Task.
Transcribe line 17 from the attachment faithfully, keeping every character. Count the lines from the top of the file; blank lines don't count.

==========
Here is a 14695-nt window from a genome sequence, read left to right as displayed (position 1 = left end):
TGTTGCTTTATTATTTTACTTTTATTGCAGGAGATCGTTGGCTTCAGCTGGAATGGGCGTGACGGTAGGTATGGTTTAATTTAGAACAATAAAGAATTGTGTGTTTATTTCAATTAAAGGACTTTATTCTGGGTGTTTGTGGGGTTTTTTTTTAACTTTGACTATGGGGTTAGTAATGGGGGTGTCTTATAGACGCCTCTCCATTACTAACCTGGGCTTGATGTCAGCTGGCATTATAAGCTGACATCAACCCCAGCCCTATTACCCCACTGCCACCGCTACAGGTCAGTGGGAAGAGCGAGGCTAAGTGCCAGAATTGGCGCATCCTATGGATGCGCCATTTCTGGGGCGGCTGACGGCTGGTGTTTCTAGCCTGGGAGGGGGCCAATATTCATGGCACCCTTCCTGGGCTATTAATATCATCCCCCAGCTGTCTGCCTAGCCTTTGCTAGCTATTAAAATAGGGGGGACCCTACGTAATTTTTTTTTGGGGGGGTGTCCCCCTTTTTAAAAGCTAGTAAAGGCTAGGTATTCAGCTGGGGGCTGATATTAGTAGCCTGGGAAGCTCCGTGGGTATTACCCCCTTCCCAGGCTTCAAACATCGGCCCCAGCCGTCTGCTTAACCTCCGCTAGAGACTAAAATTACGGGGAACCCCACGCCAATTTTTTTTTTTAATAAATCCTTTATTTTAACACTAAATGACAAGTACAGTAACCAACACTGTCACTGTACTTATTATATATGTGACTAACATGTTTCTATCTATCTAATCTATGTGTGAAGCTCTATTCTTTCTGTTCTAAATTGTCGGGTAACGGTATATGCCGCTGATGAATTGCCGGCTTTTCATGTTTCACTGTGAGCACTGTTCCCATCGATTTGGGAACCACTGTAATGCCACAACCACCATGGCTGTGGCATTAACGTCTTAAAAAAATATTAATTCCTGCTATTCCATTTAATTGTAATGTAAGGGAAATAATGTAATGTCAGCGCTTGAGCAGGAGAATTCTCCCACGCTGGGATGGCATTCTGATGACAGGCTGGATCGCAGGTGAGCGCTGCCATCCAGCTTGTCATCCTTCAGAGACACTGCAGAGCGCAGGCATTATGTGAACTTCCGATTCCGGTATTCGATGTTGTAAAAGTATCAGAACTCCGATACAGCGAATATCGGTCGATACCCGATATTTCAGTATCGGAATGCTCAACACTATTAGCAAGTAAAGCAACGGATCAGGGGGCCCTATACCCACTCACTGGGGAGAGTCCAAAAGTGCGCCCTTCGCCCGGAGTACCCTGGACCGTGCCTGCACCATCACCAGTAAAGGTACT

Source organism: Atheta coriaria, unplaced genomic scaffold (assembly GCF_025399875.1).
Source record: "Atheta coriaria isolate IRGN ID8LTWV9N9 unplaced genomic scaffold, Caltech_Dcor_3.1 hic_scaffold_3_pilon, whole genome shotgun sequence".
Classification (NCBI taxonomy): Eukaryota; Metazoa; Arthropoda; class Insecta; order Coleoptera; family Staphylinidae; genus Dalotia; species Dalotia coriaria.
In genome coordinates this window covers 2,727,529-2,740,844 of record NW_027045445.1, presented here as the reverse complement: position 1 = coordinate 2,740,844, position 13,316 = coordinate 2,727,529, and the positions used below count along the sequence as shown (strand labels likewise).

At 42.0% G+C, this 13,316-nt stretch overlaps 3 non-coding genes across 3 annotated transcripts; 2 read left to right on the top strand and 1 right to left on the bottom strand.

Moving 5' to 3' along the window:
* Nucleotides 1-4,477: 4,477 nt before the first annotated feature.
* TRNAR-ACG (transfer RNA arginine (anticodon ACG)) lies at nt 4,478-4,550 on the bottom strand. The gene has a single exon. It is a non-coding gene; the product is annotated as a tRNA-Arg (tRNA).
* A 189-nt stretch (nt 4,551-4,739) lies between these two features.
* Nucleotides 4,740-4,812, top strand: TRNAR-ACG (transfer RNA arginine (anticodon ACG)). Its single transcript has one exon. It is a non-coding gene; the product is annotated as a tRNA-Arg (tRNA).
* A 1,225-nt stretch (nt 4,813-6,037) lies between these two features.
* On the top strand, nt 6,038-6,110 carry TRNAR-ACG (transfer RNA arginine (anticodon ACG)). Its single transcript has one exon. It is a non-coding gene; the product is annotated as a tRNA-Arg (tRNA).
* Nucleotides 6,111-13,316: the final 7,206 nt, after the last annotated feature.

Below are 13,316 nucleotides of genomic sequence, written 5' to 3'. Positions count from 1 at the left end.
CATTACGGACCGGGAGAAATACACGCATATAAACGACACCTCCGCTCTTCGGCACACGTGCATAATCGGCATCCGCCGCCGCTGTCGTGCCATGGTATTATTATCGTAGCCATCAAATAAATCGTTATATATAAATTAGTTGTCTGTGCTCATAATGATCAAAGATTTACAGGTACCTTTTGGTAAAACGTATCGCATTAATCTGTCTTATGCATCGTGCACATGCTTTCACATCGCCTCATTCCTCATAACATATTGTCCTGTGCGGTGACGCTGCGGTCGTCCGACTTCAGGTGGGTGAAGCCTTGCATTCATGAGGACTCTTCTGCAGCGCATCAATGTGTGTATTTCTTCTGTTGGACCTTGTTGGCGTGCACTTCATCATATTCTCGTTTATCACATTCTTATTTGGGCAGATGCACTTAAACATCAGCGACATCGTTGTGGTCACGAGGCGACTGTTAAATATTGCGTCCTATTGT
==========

CATTACGGACCGGGAGAAATACACGCATATAAACGACACCTCCGCTCTTCGGCACACGTGCATAATCGGCATCCGCCGCCGCTGTCGTGCCATGGTATTATTATCGTAGCCATCAAATAAATCGTTATATATAAATTAGTTGTCTGTGCTCATAATGATCAAAGATTTACAGGTACCTTTTGGTAAAACGTATCGCATTAATCTGTCTTATGCATCGTGCACATGCTTTCACATCGCCTCATTCCTCATAACATATTGTCCTGTGCGGTGACGCTGCGGTCGTCCGACTTCAGGTGGGTGAAGCCTTGCATTCATGAGGACTCTTCTGCAGCGCATCAATGTGTGTATTTCTTCTGTTGGACCTTGTTGGCGTGCACTTCATCATATTCTCGTTTATCACATTCTTATTTGGGCAGATGCACTTAAACATCAGCGACATCGTTGTGGTCACGAGGCGACTGTTAAATATTGCGTCCTATTGT